By Johnny Kampis | Missouri Watchdog
Wanted: a person to sit on the couch, drink beer and watch TV. Salary and benefits: $26,837 a year.
Do you think you could meet the qualifications? Then apply to go on welfare in Missouri.
A report released Monday by the Cato Institute said that despite those numbers, the Show-Me State is a mere 30th in the United States in average welfare benefits. Hawaii leads the pack with a $49,175 average – likely due to the high cost of living there, the authors note.
“The current welfare system provides such a high level of benefits that it acts as a disincentive for work,” wrote authors Michael Tanner and Charles Hughes.
They note that welfare pays more than a minimum-wage job in 35 states, even after accounting for the Earned Income Tax Credit.
That’s true in Missouri, where the pretax wage equivalent of $22,800 — remember, welfare benefits are not taxed — averages out to a $10.96 hourly wage and is 73.1 percent of the average state median salary of $31,179.
Good “work” if you can get it.
The study points out that in most states, welfare benefits have increased since a previous 1995 report even when accounting for inflation – despite so-called welfare reform in 1996. Those benefits outpace the income recipients can expect to earn at an entry-level job, tilting the balance toward welfare and away from work, according to the report.
Average Missouri benefits increased $4,018 from the 1995 inflation adjusted number of $22,819, ranking the state 20th.
“If Congress and state legislatures are serious about reducing welfare dependence and rewarding work, they should consider strengthening welfare work requirements, removing exemptions and narrowing the definition of work,” Tanner and Hughes wrote.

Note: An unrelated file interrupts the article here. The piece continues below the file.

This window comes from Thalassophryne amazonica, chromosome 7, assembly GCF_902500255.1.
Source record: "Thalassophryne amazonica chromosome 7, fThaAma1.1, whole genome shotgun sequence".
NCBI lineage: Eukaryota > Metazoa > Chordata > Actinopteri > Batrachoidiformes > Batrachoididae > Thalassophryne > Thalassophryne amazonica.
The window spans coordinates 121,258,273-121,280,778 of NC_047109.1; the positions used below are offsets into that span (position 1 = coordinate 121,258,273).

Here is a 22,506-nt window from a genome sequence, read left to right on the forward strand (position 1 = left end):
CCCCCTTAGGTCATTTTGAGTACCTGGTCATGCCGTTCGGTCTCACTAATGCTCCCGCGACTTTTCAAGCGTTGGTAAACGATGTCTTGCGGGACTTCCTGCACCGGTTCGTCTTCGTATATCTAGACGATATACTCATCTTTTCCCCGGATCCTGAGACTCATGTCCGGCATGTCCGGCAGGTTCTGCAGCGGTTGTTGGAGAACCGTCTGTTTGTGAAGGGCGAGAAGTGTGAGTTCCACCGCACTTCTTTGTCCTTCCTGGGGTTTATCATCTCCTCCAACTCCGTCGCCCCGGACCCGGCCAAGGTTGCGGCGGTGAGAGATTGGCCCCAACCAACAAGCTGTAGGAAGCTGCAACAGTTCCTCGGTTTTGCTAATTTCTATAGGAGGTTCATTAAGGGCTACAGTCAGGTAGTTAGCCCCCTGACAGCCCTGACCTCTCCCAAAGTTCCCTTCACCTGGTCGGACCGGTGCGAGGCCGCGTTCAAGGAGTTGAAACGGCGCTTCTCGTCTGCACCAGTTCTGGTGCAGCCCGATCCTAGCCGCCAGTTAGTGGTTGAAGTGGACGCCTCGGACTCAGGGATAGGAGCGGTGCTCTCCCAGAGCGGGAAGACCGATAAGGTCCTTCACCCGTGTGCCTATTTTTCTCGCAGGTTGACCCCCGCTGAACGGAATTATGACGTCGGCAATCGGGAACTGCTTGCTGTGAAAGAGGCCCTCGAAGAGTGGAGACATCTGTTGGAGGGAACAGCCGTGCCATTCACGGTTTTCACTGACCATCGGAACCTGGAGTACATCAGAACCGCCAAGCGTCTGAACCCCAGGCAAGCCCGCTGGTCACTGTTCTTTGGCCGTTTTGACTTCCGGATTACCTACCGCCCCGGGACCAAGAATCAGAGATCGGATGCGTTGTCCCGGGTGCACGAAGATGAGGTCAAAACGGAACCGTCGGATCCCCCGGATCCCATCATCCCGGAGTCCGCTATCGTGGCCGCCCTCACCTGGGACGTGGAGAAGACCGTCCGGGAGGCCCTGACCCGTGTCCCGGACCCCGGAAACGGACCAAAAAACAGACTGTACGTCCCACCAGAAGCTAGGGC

Less than 42 percent of adult welfare recipients actually work, the report found, with the possibility that participation may actually be
lower. That’s because “work activities” such as job hunting and training often count. In total, less than 20 percent of welfare recipients
have unsubsidized jobs in the private sector, and many long-term recipients lack the skills necessary to get jobs that pay at least average wages.
Only 17 percent of Missouri’s Temporary Assistance for Needy Families recipients have jobs, according to the report, ranking the state dead last.
Michael Rathbone, a policy researcher for the free market think tank Show-Me Institute, told Missouri Watchdog the best ways to reduce poverty are to maximize job creation and provide better job training.
“Philosophically speaking, a government welfare program isn’t the best way to get out of poverty,” he said.
Welfare dependency is only likely to grow with the implementation of Obamacare, some experts say.
Ike Brannon, director of economic policy for the American Action Forum, testified before the House Ways and Means Committee in June 2012 that the law providing health insurance subsidies begins to phase out as a family’s income rises above 133 percent of the federal poverty level. Since the cost of health care is so high, families might be better off working less and keeping the subsidies.
“On top of the slough of already generous benefits it is sheer folly to add yet another that serves to further increase the effective cost of employment for the lower and middle class,” he said. ”No one is accusing people receiving these benefits and eschewing work to be lazy: People generally behave rationally, respond to incentives, and are well aware of the opportunity costs of their choices.”
The report from Cato, a Washington, D.C.-based public policy think tank, identified 126 separate federal anti-poverty programs that spend nearly $670 billion annually. States kick in another $284 billion.
In calculating welfare benefits, Tanner and Hughes assumed those on welfare collected from the most widespread of these programs, including TANF, Supplemental Nutrition Assistance Program, Medicaid and housing and utilities assistance.